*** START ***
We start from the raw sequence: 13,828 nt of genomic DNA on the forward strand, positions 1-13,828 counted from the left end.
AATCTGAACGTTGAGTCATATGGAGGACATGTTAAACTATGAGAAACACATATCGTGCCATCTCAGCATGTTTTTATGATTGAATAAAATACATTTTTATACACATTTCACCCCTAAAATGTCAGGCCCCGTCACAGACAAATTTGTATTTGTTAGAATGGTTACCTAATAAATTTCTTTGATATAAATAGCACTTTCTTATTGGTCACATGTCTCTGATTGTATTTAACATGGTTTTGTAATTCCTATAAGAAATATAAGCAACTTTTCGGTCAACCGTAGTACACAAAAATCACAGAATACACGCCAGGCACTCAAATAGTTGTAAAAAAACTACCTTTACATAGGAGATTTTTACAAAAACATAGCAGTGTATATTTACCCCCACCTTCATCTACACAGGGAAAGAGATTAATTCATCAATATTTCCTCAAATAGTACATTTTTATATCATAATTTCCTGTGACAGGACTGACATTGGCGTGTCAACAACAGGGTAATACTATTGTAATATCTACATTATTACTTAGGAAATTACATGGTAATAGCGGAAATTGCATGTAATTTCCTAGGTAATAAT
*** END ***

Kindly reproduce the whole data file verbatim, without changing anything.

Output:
We start from the raw sequence: 13,828 nt of genomic DNA on the forward strand, positions 1-13,828 counted from the left end.
AATCTGAACGTTGAGTCATATGGAGGACATGTTAAACTATGAGAAACACATATCGTGCCATCTCAGCATGTTTTTATGATTGAATAAAATACATTTTTATACACATTTCACCCCTAAAATGTCAGGCCCCGTCACAGACAAATTTGTATTTGTTAGAATGGTTACCTAATAAATTTCTTTGATATAAATAGCACTTTCTTATTGGTCACATGTCTCTGATTGTATTTAACATGGTTTTGTAATTCCTATAAGAAATATAAGCAACTTTTCGGTCAACCGTAGTACACAAAAATCACAGAATACACGCCAGGCACTCAAATAGTTGTAAAAAAACTACCTTTACATAGGAGATTTTTACAAAAACATAGCAGTGTATATTTACCCCCACCTTCATCTACACAGGGAAAGAGATTAATTCATCAATATTTCCTCAAATAGTACATTTTTATATCATAATTTCCTGTGACAGGACTGACATTGGCGTGTCAACAACAGGGTAATACTATTGTAATATCTACATTATTACTTAGGAAATTACATGGTAATAGCGGAAATTGCATGTAATTTCCTAGGTAATAAT